Alaska State Parks soon to implement user fees

Day use fees and an end to camping at Portage Cove are among a number of measures that Alaska State Parks is preparing to implement at its Haines parks, as the state looks to bolster revenue and improve management.

The state will institute day use and boat launch fees at its park units in Haines within the next two seasons, Southeast parks superintendent Preston Kroes told the CVN this week. And at the end of the current season, the state will no longer allow camping at Portage Cove State Recreation Site, which will shift into a facility intended only for day use, Kroes said.

Haines Borough tourism director Steven Auch said “for a multitude of reasons” he points visitors to the Portage Cove campground, which is the only public tent-camping site within a few miles of town. “It’s a perfect fit for people who want to be in town without having to go far,” he said.

Also on the state’s agenda is opening the Chilkat State Park cabin for nightly public-use rentals in the off-season — as early as this winter, Kroes said — and installing an outhouse at the Mosquito Lake campground, which as been under “passive management” for several years due to budget restraints.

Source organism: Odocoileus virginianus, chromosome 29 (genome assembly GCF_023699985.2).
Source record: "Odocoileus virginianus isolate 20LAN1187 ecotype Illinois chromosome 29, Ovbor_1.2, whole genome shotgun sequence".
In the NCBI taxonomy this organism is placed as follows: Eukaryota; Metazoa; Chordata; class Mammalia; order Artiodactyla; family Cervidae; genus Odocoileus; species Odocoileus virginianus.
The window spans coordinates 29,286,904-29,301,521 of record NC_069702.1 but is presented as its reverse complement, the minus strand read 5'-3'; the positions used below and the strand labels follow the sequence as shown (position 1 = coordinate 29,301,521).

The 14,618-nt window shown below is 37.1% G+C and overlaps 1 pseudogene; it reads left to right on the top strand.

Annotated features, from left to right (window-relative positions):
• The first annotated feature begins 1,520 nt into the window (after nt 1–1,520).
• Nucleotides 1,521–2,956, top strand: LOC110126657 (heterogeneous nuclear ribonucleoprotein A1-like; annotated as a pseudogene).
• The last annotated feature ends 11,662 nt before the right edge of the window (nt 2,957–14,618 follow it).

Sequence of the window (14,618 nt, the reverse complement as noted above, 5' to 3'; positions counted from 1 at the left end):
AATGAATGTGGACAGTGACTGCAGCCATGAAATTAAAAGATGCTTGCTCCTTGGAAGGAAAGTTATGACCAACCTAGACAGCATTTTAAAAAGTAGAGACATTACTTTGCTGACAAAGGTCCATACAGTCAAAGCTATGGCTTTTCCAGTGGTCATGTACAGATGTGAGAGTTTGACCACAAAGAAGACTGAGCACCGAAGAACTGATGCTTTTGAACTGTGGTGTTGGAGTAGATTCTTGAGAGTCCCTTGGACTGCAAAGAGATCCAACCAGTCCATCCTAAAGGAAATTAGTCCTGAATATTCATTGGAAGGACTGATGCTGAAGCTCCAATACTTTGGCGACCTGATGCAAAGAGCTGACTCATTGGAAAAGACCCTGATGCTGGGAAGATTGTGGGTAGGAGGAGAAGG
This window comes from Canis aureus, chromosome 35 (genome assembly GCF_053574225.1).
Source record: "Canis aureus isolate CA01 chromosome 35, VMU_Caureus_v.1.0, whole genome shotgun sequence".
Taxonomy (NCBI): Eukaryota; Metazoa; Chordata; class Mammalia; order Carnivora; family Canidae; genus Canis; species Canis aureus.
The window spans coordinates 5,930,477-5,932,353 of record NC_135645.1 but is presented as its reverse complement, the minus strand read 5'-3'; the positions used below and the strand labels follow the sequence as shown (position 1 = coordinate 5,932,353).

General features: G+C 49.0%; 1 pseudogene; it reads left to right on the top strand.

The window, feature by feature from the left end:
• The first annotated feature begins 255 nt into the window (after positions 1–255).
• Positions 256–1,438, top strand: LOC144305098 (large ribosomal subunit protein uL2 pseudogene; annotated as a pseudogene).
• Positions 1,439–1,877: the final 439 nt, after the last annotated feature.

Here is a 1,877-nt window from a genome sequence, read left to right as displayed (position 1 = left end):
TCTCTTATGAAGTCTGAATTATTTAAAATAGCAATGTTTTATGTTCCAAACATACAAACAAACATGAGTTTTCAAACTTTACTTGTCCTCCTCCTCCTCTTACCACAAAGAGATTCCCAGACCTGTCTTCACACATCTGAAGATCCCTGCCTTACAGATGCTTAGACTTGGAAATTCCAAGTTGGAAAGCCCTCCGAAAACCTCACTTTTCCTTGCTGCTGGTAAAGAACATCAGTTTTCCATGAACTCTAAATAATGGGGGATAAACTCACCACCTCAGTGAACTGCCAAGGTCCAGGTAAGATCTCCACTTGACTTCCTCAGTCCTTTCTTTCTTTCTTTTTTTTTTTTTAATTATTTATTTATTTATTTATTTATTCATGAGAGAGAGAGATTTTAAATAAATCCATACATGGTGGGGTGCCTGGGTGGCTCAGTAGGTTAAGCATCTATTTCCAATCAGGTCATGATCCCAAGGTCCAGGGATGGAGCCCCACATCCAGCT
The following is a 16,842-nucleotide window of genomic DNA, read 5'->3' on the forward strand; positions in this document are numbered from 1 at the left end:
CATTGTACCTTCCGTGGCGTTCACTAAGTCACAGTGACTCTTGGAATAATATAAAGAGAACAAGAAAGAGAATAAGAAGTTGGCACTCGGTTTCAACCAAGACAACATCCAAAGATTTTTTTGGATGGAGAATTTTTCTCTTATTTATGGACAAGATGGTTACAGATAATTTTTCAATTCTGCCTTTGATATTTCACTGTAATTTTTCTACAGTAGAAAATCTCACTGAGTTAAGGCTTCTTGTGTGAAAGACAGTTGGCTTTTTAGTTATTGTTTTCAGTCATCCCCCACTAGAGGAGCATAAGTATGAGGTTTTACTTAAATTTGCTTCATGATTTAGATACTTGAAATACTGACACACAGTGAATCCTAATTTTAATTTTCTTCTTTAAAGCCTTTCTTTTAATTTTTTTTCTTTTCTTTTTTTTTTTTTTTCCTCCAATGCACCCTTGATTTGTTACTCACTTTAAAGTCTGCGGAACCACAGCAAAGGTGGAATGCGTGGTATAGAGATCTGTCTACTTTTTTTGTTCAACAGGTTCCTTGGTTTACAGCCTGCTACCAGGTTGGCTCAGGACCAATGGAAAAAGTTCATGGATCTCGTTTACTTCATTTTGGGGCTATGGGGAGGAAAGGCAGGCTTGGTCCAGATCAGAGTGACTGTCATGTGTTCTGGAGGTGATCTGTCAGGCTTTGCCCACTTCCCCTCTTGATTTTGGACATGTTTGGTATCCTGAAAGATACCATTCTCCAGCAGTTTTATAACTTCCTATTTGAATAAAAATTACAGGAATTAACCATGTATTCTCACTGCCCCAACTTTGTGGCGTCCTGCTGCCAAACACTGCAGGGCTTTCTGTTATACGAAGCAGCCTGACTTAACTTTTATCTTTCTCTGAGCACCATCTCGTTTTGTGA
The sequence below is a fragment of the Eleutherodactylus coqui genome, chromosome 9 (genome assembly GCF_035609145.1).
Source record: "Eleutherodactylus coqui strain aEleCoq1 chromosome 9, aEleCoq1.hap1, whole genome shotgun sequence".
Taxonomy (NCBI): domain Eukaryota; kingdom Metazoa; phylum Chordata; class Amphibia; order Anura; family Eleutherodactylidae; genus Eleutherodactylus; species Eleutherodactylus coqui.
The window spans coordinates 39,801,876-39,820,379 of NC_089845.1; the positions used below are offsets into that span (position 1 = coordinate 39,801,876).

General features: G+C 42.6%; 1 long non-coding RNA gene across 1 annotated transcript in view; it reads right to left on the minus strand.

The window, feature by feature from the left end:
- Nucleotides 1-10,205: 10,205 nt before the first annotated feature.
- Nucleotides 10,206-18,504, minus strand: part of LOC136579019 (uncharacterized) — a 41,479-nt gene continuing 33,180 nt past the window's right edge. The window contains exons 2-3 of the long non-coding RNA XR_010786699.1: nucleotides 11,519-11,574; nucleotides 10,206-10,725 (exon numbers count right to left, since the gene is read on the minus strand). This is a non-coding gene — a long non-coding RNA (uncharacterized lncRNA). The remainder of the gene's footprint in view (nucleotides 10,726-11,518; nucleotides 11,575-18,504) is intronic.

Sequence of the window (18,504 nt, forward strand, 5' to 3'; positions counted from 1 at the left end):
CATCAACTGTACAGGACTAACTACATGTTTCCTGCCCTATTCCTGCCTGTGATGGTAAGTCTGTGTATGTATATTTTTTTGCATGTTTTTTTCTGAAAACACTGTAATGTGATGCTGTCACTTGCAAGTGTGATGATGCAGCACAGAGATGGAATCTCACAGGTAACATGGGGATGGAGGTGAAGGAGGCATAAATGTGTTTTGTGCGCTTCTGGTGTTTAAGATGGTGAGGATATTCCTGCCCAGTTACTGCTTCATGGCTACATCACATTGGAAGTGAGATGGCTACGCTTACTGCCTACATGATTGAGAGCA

The move to establish user fees would be region-wide and intended to generate revenue from state parks across Southeast.

There has long been talk that the Division of Parks and Outdoor Recreation would charge for facility use at Chilkat State Park and Chilkoot Lake State Recreation Site, but Southeast has remained the only region without those fees since the state instituted them on a region-by-region basis in 1998.

“It’s definitely coming, and it’s even visible on the horizon,” Kroes said.

Alaska Department of Natural Resources spokesperson Lorraine Henry said Southeast is the last region to implement fees “because of unique challenges with how geographically spread out the State Parks are.”

At parks outside of Southeast, day use permits cost $5 per vehicle, and annual passes covering all parks can be purchased for $60. The daily boat launch fee, which includes day use, is $15. User fees account for 47% of the Division of Parks and Outdoor Recreation budget, Henry said.

Kroes anticipated the Haines area parks would implement them in 2023. “I’ll guarantee if it’s not next season, it’ll be the year after,” he said.

There would be pay stations at Chilkat State Park, Chilkoot Lake and Portage Cove recreation sites, possibly at some of the pull-offs in the Alaska Chilkat Bald Eagle Preserve and the Mosquito Lake site if it re-opens, Kroes said. The $60 annual decal would cover day-use costs at all the parks in Haines and across the state.

Collection of fees would be geared to create revenue for a state agency that has been struggling with low staffing and limited funds. Kroes said that with the new revenue source it’s “very likely our budget will increase and hopefully staffing, too.”

Jess Kayser Forster, a frequent Haines parks user, said she personally would be fine paying user fees if she knew the money would be reinvested in local facilities, but she worries about the barrier they could create for low-income families.